Following confirmation that an unauthorized individual did gain access to the MCCKC network, MCCKC immediately sought to identify the population of potentially impacted individuals. This was completed on June 19, 2020. Privacy of data is a top priority for MCCKC and due to our security posture, MCCKC did not lose access to its systems, backup systems, or other operational data. However, in an abundance of caution, MCCKC has implemented additional safeguards to further secure system information.
Beginning on August 11, 2020, individuals seeking additional information regarding this event may reach MCCKC’s dedicated toll-free assistance line 855-907-2122 Monday through Friday, 8:00 a.m. to 8:00 p.m. Individuals may also visit MCCKC’s website at https://mcckc.edu/ or contact MCCKC by mail at: 3200 Broadway Blvd, Kansas City, MO 64111.
–Steps You Can Take to Protect Private Information–
MCCKC encourages individuals to remain vigilant against incidents of identity theft and fraud, to review account statements, and to monitor credit reports for suspicious activity. If you see any unauthorized or suspicious activity, promptly contact your bank, credit union, credit card company, or insurance company.
Place a Security Freeze. You have the right to place a ‘security freeze’ on your credit report, which will prohibit a consumer reporting agency from releasing information in your credit report without your express authorization. The security freeze is designed to prevent credit, loans, and services from being approved in your name without your consent. However, you should be aware that using a security freeze to take control over who gets access to the personal and financial information in your credit report may delay, interfere with, or prohibit the timely approval of any subsequent request or application you make regarding a new loan, credit, mortgage, or any other account involving the extension of credit. Pursuant to federal law, you cannot be charged to place or lift a security freeze on your credit report. Should you wish to place a security freeze, please contact the major Consumer Reporting Agencies listed below:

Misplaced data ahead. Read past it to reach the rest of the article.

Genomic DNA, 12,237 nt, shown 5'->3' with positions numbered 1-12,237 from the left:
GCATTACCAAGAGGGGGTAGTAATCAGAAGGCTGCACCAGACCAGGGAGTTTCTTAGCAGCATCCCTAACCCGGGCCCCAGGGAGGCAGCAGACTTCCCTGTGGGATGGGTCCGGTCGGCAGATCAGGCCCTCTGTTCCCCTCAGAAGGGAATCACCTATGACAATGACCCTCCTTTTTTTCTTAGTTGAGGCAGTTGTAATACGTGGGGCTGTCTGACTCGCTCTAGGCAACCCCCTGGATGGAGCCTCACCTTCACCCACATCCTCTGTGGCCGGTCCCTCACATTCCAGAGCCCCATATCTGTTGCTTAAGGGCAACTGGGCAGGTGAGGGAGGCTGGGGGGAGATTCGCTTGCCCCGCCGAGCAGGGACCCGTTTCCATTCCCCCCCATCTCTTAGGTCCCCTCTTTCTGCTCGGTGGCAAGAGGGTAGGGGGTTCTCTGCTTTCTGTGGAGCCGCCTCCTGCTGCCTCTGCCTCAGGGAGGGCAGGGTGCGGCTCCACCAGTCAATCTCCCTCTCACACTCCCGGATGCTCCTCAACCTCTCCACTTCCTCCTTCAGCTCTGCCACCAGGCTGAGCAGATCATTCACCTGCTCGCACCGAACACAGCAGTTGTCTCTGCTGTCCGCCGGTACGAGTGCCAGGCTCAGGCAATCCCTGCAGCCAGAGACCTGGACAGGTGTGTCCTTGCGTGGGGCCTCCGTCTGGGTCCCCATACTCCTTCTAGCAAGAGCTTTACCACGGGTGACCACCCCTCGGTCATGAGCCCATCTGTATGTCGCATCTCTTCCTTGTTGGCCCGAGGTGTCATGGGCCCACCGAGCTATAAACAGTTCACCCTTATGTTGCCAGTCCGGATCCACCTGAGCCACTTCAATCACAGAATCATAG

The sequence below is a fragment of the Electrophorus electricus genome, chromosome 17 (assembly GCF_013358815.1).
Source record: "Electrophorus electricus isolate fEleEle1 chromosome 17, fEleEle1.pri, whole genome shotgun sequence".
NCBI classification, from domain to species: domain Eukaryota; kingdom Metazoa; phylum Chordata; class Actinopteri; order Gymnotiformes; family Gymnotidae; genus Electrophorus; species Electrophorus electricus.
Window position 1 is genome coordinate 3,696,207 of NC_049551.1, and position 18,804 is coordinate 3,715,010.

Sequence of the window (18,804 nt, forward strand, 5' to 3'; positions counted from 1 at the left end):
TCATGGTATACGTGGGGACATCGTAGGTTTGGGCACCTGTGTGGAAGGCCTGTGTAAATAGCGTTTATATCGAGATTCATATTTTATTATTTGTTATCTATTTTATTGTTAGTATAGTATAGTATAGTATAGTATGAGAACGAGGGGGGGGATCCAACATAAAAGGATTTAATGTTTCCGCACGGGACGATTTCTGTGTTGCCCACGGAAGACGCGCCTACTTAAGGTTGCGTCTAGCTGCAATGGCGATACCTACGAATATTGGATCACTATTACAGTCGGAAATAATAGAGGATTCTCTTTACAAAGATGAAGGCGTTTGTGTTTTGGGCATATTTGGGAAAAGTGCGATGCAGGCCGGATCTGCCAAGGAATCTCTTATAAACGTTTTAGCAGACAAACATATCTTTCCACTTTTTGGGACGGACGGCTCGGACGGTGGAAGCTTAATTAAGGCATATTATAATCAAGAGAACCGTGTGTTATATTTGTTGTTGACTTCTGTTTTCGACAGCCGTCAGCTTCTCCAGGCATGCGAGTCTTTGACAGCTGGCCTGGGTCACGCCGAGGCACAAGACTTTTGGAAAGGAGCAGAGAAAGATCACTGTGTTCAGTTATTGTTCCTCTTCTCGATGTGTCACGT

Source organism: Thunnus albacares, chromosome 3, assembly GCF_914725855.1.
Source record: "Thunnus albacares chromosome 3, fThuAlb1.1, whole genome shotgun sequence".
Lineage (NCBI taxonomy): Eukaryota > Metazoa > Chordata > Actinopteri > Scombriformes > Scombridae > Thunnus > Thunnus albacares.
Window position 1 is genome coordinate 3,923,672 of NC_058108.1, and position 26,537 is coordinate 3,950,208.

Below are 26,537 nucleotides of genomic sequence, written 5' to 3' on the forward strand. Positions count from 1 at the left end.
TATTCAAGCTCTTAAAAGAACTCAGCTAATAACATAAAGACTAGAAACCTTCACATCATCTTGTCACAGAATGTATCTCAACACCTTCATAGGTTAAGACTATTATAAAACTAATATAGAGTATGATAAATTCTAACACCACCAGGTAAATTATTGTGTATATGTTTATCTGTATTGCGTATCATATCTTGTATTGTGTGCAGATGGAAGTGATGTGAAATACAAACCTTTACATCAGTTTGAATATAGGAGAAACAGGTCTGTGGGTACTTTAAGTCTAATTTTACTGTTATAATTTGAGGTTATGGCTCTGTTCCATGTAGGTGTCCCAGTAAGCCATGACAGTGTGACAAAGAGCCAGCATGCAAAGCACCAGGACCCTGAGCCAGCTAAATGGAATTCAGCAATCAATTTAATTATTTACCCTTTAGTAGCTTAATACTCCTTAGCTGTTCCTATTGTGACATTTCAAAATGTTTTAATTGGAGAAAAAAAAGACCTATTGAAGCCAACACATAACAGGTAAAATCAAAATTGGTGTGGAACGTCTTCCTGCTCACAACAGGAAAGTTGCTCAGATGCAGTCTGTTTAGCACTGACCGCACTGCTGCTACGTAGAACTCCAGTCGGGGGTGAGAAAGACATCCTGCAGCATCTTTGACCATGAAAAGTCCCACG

In order to request a security freeze, you will need to provide the following information: